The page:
“It is one of racism and discrimination.
We condemn violence, but in this country in order to be heard you have to make noise. We didn’t come here to our country after 2,500 years for someone else to look at us like we are some kind of foreigner,” he asserts to The Report.
“That’s why we held the demonstration in the middle of Tel Aviv where people live in a bubble and don’t know what is going on in the rest of the country. The fight has begun and there will be more demonstrations. But I think the message has been heard by the government and the prime minister. We have to change how people think. The story of the government knowing what is best for us is over. We want them to work with the community.
We are tired of the paternalistic attitude.
We are not there anymore.”
Activists have vowed to continue with demonstrations until they see a move toward real change.
ETHIOPIAN-ISRAELIS are a diverse group, with diverse opinions, political ideas and attitudes, and they deserve to be treated as such instead of lumping them together in one “big black” lump, say activists.
“The people are not prepared to be quiet anymore,” said Hana Elazar, 46, spokeswoman for the Israeli Association for Ethiopian Jews. “Most of the youth were born here. Each one has different needs and has the right to be dealt with according to his needs.”
Her daughter deserves to be able to go to a toy store and pick out a doll that looks like her, and Ethiopian children deserve that the story of the immigration of their parents and grandparents be told in schools alongside the history of other ethnic groups, she says. Jewish Ethiopian leaders such as Yona Bogale, Baruch Tegegne, Abba Mahari, and Tezazu Aklum deserve that their names appear in school history books too, she tells The Report.
“Nobody tells our story to our children or to other children. Why do my children have to be embarrassed when hearing the story of their parents coming here, in poverty? If the children heard their real story, if the others heard the real story about us, the situation would change.
“But the situation today is a catastrophe.
It is patronizing and it is racist,” contends Elazar, whose family, in 1977, was the first Ethiopian family to arrive in Israel.
She was the first Ethiopian in her school and she faced the same issues of racism her two sons are still facing. “What should be done? Very simple, just give us our rights. The problem is not with us. It is with Israeli society. They have to want to change.”
At a May 17 ceremony honoring the memory of the Ethiopian Jews who died on their way to Israel, President Reuven Rivlin stressed that Israeli society has erred in the treatment of Ethiopian immigrants.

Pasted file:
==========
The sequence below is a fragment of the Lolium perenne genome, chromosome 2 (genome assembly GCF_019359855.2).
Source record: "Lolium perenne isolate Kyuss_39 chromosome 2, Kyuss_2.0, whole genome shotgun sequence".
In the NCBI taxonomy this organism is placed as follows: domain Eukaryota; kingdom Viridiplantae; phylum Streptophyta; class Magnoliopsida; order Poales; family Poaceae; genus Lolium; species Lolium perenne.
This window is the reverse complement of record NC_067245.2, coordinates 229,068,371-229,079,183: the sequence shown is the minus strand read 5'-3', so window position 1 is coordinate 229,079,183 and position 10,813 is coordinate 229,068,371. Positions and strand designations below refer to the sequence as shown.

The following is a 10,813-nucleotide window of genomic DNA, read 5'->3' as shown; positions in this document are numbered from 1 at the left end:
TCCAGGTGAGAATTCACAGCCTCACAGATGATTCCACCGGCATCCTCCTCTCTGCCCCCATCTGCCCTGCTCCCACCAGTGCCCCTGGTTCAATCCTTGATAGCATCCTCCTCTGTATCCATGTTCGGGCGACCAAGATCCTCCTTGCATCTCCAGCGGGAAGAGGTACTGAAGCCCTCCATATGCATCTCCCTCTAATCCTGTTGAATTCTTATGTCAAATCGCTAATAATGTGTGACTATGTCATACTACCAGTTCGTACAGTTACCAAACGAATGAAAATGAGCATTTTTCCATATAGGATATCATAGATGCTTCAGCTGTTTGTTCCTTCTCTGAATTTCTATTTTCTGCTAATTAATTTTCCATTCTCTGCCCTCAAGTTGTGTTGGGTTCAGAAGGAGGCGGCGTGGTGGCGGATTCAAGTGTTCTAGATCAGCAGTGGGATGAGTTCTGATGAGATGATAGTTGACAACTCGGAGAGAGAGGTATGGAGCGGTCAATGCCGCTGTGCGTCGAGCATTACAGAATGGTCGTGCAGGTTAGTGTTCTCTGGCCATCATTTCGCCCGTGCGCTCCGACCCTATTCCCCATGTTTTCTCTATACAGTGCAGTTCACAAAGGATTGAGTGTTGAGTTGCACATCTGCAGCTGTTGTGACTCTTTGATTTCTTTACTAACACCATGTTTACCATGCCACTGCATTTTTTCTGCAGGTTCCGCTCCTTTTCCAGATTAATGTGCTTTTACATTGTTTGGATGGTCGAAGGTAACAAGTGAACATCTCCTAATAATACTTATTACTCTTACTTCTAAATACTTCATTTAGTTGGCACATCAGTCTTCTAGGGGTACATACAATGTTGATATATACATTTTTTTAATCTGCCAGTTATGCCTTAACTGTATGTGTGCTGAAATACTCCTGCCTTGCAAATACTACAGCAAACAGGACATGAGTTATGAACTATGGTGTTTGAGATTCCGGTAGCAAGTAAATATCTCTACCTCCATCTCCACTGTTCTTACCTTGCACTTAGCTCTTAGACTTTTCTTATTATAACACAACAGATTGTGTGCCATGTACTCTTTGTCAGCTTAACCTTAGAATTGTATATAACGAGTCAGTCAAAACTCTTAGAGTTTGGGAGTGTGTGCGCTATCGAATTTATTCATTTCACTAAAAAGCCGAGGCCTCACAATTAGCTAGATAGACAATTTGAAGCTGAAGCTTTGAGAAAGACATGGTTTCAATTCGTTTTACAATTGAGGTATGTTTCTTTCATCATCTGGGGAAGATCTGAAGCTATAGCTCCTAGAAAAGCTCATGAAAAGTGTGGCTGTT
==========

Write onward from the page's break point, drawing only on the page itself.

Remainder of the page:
He called the story of the Ethiopian Jewish immigration one of “faith and hope” recounting that 4,000 Ethiopian Jews died on their perilous trek to Israel, and calling the Ethiopian leaders “courageous.”
“This is also a story that reveals Israel’s disgrace in locking the doors for many years to one of the oldest Jewish communities in the world,” Rivlin said.
“Israeli society has erred in the way it has been integrating and treating the Ethiopian community over the years.
We didn’t see, we didn’t act correctly, we didn’t listen enough. But, along with that realization and criticism, we are obligated to believe that we have the power to change this,” he said.
“Israel cannot afford that its finest sons and daughters, soldiers and students feel disconnected and alienated. We cannot afford that our best sons and daughters feel that they have no other choice, as some do already, and return to Ethiopia.
We have to act together to make a change, to create a better and more equal reality.
We have a challenge set before us to build a society that does not turn a blind eye, but ejects and rejects racism, discrimination and hatred,” Rivlin said.
“On the one hand, it’s nice and important that they commemorate this,” said Tehila Yosef, 26, of Ma’ale Adumim following the ceremony at the Mount Herzl cemetery in Jerusalem. “But then at the same time, it is like we have come here and we are not accepted. It is as if all the sacrifices our parents made were for nothing. I hope things will change.”
Elazar echoed the need for change. “This is my home, my country,” she declares. “I want to raise my children here. I want my grandchildren to be born here. So I have to believe there will be a change for the good. Slogans are not enough.”